“I would like to talk about the opportunity here and how this plays beautifully into integrators’ hands: it’s about expert customer care. We’re already doing whole house music, home theatre, some of us are doing security (if you’re not, make a note) and lighting – but there’s something else and I call this the Trojan horse.
“Voice – we can integrate with voice. We’ve got Siri, we’ve also now got Amazon’s Alexa. Voice is the Trojan horse because your customers are already using it, they are buying the Amazon Echo, they are playing with Siri or Microsoft’s Cortana.”

ABI research says voice control is going to become the bedrock for smart home applications. This includes Siri, Alexa, Cortana etc. but also devices like Samsung smart TVs, Honeywell’s WiFi thermostat, an LG vacuum cleaner (you can talk to your vacuum and tell it to go and clean the kitchen) and more. Mitch says that Sonos has made a complete pivot in its business model and has started to hire voice activation specialists.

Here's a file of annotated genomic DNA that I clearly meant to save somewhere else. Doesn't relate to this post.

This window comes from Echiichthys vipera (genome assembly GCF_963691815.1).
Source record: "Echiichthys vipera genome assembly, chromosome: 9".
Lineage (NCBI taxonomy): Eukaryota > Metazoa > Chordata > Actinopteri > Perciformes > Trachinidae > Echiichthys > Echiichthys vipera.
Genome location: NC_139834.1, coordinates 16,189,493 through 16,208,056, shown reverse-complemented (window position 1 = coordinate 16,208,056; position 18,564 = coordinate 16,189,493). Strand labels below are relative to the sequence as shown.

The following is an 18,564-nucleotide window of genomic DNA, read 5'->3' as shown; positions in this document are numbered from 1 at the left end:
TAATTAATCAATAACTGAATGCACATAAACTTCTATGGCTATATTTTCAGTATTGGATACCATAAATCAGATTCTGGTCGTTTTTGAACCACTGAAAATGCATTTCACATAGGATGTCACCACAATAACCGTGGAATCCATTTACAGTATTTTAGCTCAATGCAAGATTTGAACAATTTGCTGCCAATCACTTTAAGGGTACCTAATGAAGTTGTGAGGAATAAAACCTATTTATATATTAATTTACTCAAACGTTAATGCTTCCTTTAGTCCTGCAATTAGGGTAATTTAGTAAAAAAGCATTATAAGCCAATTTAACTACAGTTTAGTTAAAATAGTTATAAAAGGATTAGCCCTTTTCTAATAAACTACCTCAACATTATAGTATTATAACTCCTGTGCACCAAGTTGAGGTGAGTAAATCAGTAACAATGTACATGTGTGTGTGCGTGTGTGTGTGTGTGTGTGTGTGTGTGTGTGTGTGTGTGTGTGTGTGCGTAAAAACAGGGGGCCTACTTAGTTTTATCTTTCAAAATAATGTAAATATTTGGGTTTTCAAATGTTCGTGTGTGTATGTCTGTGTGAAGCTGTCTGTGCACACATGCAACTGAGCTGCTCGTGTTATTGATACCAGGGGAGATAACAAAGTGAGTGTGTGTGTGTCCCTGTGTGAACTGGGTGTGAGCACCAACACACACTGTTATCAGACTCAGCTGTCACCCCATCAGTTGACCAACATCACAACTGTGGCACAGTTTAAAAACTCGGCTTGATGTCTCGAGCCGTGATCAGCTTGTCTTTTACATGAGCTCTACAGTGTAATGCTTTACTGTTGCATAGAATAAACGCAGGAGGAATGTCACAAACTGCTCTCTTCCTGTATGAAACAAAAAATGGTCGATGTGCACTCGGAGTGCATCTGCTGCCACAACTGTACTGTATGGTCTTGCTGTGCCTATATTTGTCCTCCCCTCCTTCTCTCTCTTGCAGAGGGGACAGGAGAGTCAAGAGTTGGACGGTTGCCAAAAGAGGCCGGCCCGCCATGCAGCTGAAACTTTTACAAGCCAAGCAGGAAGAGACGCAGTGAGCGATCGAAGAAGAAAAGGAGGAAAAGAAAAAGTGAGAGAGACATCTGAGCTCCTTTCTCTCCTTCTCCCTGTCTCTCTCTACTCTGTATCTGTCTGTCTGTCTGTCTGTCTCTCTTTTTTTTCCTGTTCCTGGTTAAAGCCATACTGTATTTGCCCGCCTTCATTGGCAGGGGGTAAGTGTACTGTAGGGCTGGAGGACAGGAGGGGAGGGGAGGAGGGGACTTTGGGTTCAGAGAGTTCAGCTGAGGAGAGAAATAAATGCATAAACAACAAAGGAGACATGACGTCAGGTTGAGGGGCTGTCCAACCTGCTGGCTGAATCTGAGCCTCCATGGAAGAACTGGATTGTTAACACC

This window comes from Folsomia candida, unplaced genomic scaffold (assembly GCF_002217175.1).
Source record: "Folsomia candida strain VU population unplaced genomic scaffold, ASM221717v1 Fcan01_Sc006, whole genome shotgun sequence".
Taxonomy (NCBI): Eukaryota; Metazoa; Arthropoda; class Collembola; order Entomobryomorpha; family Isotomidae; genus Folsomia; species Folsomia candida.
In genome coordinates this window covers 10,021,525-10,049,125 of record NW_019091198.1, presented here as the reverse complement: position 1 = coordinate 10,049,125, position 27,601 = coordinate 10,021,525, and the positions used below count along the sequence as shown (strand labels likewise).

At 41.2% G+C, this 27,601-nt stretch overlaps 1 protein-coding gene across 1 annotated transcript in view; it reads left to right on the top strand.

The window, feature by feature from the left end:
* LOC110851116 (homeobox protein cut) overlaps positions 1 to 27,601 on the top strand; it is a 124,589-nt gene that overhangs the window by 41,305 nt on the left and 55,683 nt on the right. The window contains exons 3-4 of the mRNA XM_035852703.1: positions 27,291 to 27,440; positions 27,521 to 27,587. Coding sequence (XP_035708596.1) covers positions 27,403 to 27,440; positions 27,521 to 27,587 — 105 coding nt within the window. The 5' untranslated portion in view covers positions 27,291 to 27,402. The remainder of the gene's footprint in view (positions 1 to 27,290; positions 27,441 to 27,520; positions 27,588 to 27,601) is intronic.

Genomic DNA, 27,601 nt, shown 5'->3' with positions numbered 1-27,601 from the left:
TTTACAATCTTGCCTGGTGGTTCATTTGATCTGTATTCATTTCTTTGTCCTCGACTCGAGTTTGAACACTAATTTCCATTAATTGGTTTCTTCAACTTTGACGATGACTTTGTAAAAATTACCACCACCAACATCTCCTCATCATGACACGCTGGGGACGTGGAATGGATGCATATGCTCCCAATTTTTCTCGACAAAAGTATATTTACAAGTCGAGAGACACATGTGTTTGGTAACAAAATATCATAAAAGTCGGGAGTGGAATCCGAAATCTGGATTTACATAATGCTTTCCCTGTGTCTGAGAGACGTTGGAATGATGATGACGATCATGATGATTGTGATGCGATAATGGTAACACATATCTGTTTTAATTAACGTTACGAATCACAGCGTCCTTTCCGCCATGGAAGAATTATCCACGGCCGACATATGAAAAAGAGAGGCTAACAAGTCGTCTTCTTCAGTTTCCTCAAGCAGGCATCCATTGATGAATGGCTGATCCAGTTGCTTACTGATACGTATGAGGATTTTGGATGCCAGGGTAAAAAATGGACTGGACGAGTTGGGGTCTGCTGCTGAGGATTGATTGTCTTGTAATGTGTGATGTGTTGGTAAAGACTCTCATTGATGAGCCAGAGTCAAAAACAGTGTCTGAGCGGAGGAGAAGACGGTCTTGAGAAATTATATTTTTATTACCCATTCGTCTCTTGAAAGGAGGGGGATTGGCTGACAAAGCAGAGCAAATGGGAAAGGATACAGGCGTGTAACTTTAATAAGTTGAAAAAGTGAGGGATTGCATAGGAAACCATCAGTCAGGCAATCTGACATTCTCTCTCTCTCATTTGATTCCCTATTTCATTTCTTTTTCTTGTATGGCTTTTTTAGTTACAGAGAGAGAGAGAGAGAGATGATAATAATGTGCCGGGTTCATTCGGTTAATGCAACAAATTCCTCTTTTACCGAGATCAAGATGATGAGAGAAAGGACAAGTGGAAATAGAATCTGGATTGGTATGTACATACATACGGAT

To further emphasise his point, Mitch cites the director of Alexa Smart Home Charlie Kindle as saying: “controlling your home with voice commands is no longer a someday technology – it’s here. The landscape is evolving quickly and represents another fantastic opportunity for CEDIA members to position themselves as the trusted technology experts.”

“This is how you’re going to take your customers who you’re already working with on the entertainment side and migrate them towards the IoT,” says Mitch.

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Reference: Connected Home